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The Silence

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Junot Diaz is one of this country’s greatest living writers. His new essay on being raped when he was a child, and on the half life of that trauma, is so painful, so breathtaking, so essential. I don’t know how much there is to discuss about it, but I think it’s an important read regardless.

That violación. Not enough pages in the world to describe what it did to me. The whole planet could be my inkstand and it still wouldn’t be enough. That shit cracked the planet of me in half, threw me completely out of orbit, into the lightless regions of space where life is not possible. I can say, truly, que casi me destruyó. Not only the rapes but all the sequelae: the agony, the bitterness, the self-recrimination, the asco, the desperate need to keep it hidden and silent. It fucked up my childhood. It fucked up my adolescence. It fucked up my whole life. More than being Dominican, more than being an immigrant, more, even, than being of African descent, my rape defined me. I spent more energy running from it than I did living. I was confused about why I didn’t fight, why I had an erection while I was being raped, what I did to deserve it. And always I was afraid—afraid that the rape had “ruined” me; afraid that I would be “found out”; afraid afraid afraid. “Real” Dominican men, after all, aren’t raped. And if I wasn’t a “real” Dominican man I wasn’t anything. The rape excluded me from manhood, from love, from everything.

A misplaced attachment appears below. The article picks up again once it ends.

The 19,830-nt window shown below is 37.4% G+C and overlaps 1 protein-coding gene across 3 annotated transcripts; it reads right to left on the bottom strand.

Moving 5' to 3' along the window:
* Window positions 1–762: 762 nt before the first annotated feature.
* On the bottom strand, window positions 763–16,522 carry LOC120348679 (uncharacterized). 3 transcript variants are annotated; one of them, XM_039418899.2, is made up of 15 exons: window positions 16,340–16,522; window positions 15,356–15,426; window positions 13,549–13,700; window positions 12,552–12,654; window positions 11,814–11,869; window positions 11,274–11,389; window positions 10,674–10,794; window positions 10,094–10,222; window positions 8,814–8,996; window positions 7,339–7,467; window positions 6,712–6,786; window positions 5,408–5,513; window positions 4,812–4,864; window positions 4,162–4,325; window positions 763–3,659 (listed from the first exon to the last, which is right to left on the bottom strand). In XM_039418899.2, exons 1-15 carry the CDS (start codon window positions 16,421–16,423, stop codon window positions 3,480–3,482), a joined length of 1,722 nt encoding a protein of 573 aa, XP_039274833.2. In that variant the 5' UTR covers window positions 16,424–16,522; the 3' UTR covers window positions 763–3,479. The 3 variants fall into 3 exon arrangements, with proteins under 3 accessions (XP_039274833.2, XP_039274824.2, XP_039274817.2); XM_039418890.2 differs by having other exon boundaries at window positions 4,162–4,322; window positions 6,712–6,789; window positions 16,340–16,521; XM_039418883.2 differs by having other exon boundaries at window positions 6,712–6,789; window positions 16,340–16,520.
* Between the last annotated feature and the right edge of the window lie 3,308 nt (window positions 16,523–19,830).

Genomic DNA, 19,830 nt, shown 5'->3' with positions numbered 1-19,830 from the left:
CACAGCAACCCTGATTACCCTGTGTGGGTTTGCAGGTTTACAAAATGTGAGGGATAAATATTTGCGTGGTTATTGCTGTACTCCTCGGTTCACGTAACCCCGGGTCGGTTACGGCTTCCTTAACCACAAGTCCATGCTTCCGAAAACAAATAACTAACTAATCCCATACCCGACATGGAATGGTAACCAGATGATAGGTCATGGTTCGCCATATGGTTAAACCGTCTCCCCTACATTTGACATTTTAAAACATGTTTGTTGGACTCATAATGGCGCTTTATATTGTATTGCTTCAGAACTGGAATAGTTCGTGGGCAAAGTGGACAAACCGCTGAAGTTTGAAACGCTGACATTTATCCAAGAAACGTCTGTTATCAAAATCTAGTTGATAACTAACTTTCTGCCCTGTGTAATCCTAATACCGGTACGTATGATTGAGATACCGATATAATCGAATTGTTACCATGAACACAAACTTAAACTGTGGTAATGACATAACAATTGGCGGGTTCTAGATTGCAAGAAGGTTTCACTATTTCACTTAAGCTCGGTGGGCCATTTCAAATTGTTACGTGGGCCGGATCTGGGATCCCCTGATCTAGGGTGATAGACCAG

The kid before—hard to remember. Trauma is a time traveller, an ouroboros that reaches back and devours everything that came before. Only fragments remain. I remember loving codes and Encyclopedia Brown and pastelones and walking long distances in an effort to learn what lay beyond my N.J. neighborhood. At night I had the most vivid dreams, often about “Star Wars” and about my life back in the Dominican Republic, in Azua, my very own Tatooine. Was just getting to know this new English-speaking me, was just becoming his friend—and then he was gone.

No more spaceship dreams, no more Azua, no more me. Only an abiding sense of wrongness and the unbearable recollection of being violently penetrated.

EDIT: perhaps this is something to discuss, from the writer Eve Ewing, I assume in reference to this piece.

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